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Tales from Jillellamudi for children – 14

Magazine : Mother of All
Language : English
Volume Number : 5
Month : July
Issue Number : 3
Year : 2006


Dear Sweet Children,

We had last left Amma in the village Mannava in the company of her relatives who assembled to perform the first annual death ceremony of her mother Rangamma. Amma was in her sixth year. Her father Seethapathi had gone through one grueling year as a forlorn widower. He had a son by name. Raghava Rao, ten years senior to Amma. He grew to be a wayward youngster holding out little or no promise for a bright future. He was the despair of his mother Rangamma who had already lost a good number of his juniors in their infancy. It was an unbearable jolt for her in her young age. Amma however emerged as the last ray of hope.

Let us for a moment turn to Tenali where Rangamma’s mother Janakamma lived with her husband. After the death of Rangamma, the erstwhile good-will between Janakamma and her son-in-law Seethapathi dwindled. Janakamma did not entertain any love or interest for Rangamma’s children either. Hence Ammal. and Raghava Rao ceased to be on intimate terms with Janakamma. It was undeniably a sad development that a petty minded Janakamma chose to distance herself from the two youngsters.

But providentially, two benevolent characters – Mariammal thatamma and Chidambara Rao rose to the occasion to take total charge of a beleaguered Seethapati. Maridamma thathamma, a highly revered elderly lady of the family and a sister of Seethapathi’s father, was deeply attached to Amma. She tenderly looked after Amma and she could not afford to stay away from Amma even for a little while. Maridamma was herself an aged widow with no encumbrances of her own, having been widowed when she was six years old. That was her rare pathetic tale. I gave you, dear children, a detailed account of hers in an earlier episode. Her elder sister Narasamma was the mother of Chidambara Rao. He was also very much attached to Amma. Maridamma was a paragon of virtue and piety, and Chidambara Rao a man of deep learning. He was a prosperous advocate also. Thus Amma was very carefully looked after both by Maridamma thatamma and Chidambara Rao to make abundant amends for the absence of her mother Rangamma.


Pressure was now mounting on Seethapathi to fill the gap and marry again. He was about forty years old. He was unwilling to do so out of understandable fright that he might have to face a repetition of devastating domestic problems. He felt he had to primarily look after an angel of a daughter and an irresponsible son. It looked as though they were seated on two opposite poles which he had to successfully deal with. Maridamma thathamma was worried that if Seethapathi did not marry again, she had to continue to shoulder his problems as a hapless widower. She had earlier spent all her life sharing the misery of families who were mired in similar circumstances. Which was why she herself very much prompted Seethapathi to marry again to help him out of a miserable situation. He was in a great fix. He did not want his tender daughter to have a stepmother who might subsequently ill treat her and let loose hell like any traditional stepmother. And then there was an erratic son, who, he was sure, might not react appropriately to the prospect of having a stranger as step mother under the same roof. Seethapathi was in such a mental muddle. To marry or not to marry, that was the question. The customary advice of the elderly members of the family to marry again did not weigh much with him. He feared they offered him only opportunistic advice to ultimately push him into the murky cesspool of domestic life with an unpredictable second wife, who might herself troop in with her own caravan of likes and dislikes. Seethapathi was by nature an utterly mild and readily yielding type who never anticipated life to turn sour and harsh in a flash which alas it did in his case. He was ever too good to boldly face tough challenges in life. Therefore he finally turned to Amma, his own daughter to decide for him the way out. He was sensitive enough not to pose a direct question to Amma as he felt she was too tender for the ordeal of furnishing a straight solution to the tortuous problem. Seethapathi drew her aside one sunny morning to a silent corner in Mannava and asked her to hold one of his two fingers. It is a traditional practice when one is in a dilemma to show two fingers to a child who is generally accepted to be pure, guileless and unbiased. But Amma did not straight away oblige Seethapathi. She asked him seemingly innocently to specify the purpose of his poser. Poor Seethapathi started sobbing child-like not knowing how else to clarify and make her understand. He had no straight reply to give her. He could not directly ask Amma to decide for him whether or not to marry as he was himself unable to decide. He however next held two blades of straw. Amma guessed his predicament and decided to help him out without much ado. She then promptly pulled one. Seethapathi admitted that her act confirmed the elderly advice of Maridamma thathamma that marriage was inevitable and it had to be gone through.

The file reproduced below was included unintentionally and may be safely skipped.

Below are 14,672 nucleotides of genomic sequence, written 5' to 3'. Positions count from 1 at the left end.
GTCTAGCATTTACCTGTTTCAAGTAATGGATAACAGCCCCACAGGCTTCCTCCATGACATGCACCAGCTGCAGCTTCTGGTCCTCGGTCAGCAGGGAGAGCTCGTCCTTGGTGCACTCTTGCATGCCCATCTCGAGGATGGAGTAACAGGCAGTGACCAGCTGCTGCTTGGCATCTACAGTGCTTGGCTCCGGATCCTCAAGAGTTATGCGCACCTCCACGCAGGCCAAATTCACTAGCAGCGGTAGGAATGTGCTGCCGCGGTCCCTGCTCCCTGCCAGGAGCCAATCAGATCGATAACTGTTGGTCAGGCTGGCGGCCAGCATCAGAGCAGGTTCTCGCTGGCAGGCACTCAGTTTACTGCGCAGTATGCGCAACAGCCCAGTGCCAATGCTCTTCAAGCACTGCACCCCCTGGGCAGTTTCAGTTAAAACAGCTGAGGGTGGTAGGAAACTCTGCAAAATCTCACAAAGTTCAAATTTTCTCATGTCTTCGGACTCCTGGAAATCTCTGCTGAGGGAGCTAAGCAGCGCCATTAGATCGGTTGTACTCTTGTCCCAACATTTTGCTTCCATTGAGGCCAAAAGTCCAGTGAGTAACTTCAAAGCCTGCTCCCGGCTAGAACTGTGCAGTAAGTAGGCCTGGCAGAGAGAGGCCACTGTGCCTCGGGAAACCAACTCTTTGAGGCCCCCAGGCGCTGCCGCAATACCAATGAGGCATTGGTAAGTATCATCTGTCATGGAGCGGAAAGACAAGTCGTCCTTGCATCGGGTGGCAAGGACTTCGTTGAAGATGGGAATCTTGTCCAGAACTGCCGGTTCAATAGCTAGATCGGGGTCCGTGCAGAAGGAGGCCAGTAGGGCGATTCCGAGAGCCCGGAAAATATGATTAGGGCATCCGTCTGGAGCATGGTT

This is a very sensitive chapter. Amma clinched the issue by touching the symbolic straw. Seethapathi at last realized that he had no escape from a second stint and that it was decree divine that he should take another wife and swim through, like it or not.

Thus dear children, we have come to the end of an interesting, albeit sensitive chapter, that was enacted in the idyllic scenario of Mannava with Amma finally clinching the issue.

All’s well that ends well!

– (to be continued)

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